Here is one of those things that sneaks up on you and then just changes the whole damn world. Chris Anderson's article in Wired magazine is the best I've ever seen on the economics of the entertainment industry, including concrete reasons why we're saddled with the likes of Ashlee Simpson.
The "long tail" refers to the shape of the graph of the quantity of success of a thing (a book or a movie or a record etc.) vs. its rank in the popularity pecking order. It looks like this (from Chris's blog):
That big spike at the front represents the megahits. In music, these are the records at the top of the Billboard chart. The Y axis represents how many copies they sold. The long tail is the area in yellow. This is the obscure stuff. But the significant thing is that there is at least some audience for it. In an age when production costs are plunging, and distribution costs are approaching zero, this means the market for niche products will soon be larger than the market for hits. Not only is this a major disruptive phenomenon for life as we know it, it is wonderful news to these tired ears.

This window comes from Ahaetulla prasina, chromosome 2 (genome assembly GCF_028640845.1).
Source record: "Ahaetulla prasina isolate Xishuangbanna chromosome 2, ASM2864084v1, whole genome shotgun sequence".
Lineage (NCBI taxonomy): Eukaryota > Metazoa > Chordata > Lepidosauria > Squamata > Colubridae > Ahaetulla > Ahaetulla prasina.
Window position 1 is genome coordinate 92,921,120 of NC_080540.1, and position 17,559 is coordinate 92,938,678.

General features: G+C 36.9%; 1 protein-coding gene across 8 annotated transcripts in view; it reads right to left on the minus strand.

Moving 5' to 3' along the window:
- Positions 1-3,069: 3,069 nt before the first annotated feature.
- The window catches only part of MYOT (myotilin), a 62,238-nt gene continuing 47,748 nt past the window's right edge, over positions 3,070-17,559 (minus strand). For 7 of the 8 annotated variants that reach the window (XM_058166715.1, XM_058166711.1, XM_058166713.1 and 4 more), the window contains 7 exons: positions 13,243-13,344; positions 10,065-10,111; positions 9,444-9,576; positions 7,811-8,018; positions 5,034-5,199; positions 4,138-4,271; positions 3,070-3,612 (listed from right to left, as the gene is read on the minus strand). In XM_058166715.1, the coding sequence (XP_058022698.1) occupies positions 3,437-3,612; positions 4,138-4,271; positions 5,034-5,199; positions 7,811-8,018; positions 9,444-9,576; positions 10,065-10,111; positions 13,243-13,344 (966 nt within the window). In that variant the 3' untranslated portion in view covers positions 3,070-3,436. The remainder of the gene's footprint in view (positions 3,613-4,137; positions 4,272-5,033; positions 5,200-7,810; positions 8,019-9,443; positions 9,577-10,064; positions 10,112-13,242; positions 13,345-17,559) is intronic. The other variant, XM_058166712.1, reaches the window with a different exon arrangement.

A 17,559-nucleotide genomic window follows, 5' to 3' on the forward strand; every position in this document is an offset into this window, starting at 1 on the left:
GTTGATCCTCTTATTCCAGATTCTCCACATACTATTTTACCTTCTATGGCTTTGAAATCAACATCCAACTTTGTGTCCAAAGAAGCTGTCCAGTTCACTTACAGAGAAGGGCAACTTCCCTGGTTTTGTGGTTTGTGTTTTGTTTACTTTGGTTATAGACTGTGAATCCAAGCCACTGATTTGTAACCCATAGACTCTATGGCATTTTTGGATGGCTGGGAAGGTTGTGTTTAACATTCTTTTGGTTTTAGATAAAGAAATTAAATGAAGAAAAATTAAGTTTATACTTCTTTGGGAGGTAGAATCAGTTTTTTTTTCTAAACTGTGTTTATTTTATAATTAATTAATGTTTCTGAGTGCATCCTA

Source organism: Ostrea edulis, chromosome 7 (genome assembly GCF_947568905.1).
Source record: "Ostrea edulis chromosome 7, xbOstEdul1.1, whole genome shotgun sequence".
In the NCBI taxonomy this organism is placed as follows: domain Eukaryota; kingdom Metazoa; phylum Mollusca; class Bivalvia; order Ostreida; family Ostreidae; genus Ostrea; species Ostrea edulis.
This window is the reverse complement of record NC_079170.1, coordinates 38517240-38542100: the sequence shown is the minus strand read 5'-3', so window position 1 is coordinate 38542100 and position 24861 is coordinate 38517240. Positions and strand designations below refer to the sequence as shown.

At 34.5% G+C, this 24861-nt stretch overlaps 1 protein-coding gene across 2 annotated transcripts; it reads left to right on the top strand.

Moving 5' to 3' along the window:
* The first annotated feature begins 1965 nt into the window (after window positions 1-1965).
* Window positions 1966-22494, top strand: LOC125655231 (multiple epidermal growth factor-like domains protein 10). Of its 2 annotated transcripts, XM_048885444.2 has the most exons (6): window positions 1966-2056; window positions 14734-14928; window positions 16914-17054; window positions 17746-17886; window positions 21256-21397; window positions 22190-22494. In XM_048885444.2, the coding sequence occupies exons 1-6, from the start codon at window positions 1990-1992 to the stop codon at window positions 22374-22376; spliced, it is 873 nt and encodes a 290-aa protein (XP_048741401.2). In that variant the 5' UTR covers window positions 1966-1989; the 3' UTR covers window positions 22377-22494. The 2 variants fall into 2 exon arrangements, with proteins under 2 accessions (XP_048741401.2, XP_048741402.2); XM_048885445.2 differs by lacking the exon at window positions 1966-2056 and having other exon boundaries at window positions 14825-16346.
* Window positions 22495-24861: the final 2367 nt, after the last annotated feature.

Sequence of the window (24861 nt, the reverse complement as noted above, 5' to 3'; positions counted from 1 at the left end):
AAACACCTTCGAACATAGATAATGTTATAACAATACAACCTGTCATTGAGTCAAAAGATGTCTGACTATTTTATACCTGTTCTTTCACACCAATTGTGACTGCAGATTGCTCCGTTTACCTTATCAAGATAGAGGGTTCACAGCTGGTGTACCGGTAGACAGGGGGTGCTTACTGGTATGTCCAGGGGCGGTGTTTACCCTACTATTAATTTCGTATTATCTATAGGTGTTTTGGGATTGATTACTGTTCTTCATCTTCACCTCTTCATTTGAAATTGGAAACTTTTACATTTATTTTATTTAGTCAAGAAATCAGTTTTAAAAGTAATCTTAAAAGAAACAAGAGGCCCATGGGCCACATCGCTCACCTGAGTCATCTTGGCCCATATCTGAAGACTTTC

When people ask me what kind of success I want for my band I always tell them, "I want to reach all the people who stand a chance of loving it." The concept of the long tail articulates this beautifully. There are potentially a lot of people buying their records in the "red zone" who would really be into our music. We stand a fighting chance of coaxing them down the curve over to where we are.